Page:Popular Science Monthly Volume 22.djvu/403

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will of course affect the percentage of total dry substance which is the sum of the figures given in the three preceding columns.

We may now consider the relations of the constituents of the food to the constituents stored up in the increase. In the experiments to determine the amount of food and of its several constituents, consumed by an animal of given weight within a given time, and required to produce a given increase in live weight, the foods presented a wide range of variation in composition, and the rations were so planned that the animals had a supply of ad libitum food containing more or less nitrogenous substance, that enabled them practically to fix for themselves the relative proportions of the nitrogenous and non-nitrogenous constituents consumed. In all of the feeding experiments it was found that the amount of food consumed by a given live weight of the animal, within a given time, and also the increase in live weight obtained from it, depended more upon the non-nitrogenous constituents, or even on the total dry substance, than upon the nitrogenous constituents, which had been generally assumed to be the true measure of nutritive value. In experiments with animals expending their energies in the form of work, the same demand for the non-nitrogenous constituents of the food was observed as in the case of fattening animals. A certain moderate amount of nitrogenous substances was evidently needed in the food, but any increase beyond this required quantity had no influence upon the returns obtained for food consumed, either in the form of muscular force in working animals, or in increase in live weight in those that were fattened, or even on the amount of nitrogen contained in such increase. The nitrogen discharged in the urine, in the form of urea, was found to have no relation to the activity of the muscles, but it was directly increased by an increment of nitrogenous materials in the food. The age and habits of the animals themselves, when growing or fattening, seemed, however, to determine, to some extent, the proportions of nitrogenous materials in the stored-up increase.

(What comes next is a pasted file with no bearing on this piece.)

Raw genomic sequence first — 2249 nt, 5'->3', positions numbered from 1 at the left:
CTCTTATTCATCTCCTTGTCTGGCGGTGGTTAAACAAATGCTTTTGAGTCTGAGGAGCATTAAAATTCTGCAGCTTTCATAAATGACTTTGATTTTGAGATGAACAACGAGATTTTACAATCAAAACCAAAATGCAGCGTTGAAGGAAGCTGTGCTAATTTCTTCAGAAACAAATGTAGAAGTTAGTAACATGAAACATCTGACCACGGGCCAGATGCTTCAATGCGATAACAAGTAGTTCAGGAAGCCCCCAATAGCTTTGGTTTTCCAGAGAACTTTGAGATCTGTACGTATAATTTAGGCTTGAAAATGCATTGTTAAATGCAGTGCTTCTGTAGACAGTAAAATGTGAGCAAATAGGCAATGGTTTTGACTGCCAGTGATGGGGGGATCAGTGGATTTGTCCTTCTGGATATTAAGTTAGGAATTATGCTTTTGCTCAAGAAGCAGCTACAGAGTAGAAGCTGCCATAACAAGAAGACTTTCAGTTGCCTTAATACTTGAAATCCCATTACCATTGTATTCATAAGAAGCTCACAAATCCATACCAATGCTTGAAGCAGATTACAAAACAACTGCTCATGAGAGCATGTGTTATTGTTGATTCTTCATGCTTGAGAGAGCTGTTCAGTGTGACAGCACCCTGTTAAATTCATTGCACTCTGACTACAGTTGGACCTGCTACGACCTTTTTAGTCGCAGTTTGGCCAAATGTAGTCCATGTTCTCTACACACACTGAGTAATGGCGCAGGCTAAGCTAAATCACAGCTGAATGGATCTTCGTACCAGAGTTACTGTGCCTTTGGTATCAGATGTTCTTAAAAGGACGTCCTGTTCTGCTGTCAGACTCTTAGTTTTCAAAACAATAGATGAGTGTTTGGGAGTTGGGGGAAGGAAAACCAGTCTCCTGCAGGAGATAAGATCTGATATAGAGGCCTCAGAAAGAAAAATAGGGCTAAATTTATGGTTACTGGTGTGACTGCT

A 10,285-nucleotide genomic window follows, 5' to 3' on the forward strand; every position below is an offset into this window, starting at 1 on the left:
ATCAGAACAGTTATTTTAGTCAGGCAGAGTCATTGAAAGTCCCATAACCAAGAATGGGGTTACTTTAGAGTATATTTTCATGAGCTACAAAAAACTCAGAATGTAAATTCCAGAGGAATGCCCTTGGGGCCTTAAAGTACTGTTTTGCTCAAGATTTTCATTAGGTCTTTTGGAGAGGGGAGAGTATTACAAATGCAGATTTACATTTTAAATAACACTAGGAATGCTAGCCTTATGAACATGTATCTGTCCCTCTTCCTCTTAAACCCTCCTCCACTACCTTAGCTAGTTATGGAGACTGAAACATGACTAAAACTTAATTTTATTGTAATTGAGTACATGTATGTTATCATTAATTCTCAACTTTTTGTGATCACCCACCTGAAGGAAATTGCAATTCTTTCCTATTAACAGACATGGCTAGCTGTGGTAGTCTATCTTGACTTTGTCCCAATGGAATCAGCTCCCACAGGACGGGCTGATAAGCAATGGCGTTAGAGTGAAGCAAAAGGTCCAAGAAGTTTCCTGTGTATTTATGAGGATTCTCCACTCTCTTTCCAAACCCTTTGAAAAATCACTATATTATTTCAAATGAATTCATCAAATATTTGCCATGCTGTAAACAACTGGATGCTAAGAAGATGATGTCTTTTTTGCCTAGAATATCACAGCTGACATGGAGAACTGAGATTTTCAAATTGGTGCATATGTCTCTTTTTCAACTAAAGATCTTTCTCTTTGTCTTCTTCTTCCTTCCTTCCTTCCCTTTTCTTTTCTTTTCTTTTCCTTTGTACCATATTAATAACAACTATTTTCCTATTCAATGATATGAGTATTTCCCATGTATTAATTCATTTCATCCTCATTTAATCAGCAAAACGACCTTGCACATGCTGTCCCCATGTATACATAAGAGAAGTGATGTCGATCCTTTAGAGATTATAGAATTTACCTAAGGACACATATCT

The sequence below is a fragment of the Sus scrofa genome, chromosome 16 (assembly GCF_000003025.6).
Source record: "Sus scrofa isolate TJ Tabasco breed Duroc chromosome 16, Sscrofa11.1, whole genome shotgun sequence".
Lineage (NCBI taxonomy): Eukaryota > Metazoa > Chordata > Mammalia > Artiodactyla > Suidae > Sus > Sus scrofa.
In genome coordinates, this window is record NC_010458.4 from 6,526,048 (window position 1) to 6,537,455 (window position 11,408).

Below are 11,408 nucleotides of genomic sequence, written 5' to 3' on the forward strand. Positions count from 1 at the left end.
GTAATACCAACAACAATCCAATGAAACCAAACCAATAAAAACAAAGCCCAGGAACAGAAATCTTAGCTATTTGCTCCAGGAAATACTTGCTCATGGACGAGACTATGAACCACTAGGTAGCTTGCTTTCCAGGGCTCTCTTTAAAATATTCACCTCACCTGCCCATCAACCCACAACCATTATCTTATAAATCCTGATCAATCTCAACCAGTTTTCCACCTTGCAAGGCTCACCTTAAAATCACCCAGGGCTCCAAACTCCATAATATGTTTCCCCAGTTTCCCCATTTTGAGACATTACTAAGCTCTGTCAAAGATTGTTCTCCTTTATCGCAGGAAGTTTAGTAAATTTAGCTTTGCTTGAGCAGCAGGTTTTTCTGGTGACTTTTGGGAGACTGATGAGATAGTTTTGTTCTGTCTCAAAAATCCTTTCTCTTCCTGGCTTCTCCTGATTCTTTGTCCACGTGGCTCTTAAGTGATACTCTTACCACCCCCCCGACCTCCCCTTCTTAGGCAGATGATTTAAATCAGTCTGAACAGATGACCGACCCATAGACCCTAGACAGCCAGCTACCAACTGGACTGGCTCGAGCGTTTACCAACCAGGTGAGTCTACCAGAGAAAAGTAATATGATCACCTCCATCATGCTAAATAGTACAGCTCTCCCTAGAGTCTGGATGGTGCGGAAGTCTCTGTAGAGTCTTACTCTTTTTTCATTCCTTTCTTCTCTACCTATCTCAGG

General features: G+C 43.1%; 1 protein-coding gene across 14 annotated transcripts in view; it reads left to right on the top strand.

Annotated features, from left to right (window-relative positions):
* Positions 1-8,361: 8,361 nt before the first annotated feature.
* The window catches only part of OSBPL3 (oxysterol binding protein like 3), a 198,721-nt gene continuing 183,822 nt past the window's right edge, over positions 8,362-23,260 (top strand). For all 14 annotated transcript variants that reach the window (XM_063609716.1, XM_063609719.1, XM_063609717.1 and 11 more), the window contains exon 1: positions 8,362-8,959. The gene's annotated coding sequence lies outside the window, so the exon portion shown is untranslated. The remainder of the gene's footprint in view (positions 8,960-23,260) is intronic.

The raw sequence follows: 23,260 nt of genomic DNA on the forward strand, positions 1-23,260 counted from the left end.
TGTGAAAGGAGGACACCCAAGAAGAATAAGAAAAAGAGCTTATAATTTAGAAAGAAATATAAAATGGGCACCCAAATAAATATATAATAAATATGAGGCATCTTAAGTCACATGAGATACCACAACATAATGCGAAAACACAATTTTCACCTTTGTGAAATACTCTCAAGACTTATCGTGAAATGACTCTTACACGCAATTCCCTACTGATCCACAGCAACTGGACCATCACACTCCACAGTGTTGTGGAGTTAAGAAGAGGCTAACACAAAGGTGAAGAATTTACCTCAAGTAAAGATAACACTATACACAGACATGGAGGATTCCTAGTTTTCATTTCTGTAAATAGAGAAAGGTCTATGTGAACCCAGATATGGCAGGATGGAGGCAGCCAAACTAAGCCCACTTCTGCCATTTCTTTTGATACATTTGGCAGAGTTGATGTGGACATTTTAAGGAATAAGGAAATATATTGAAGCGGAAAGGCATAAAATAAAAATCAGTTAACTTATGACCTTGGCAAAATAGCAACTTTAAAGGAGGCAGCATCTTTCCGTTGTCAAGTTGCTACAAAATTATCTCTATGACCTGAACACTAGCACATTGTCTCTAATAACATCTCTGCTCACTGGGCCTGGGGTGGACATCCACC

The average results show that oxen supplied liberally with food of good quality, containing a moderate proportion of grain or other concentrated food, would consume at the rate of from twelve to thirteen pounds of dry substance[1] per week for each hundred pounds of their weight, and that one pound of increase in live weight would be returned for it. Sheep, of several different breeds, consumed, on the average, about fifteen or sixteen pounds of dry substance of slightly better food per week for each hundred pounds of live weight, and returned about one pound of increase in weight for each nine pounds of dry substance in their food. Pigs, with food composed largely of

  1. Cattle-foods differ widely in the amount of contained water; the average being in hay from ten to fifteen per cent, in grain from eight to fifteen per cent, and in roots from seventy-five to ninety per cent. The strictly "dry substance," excluding this variable element of water contents, is therefore taken as a basis in estimating nutritive values.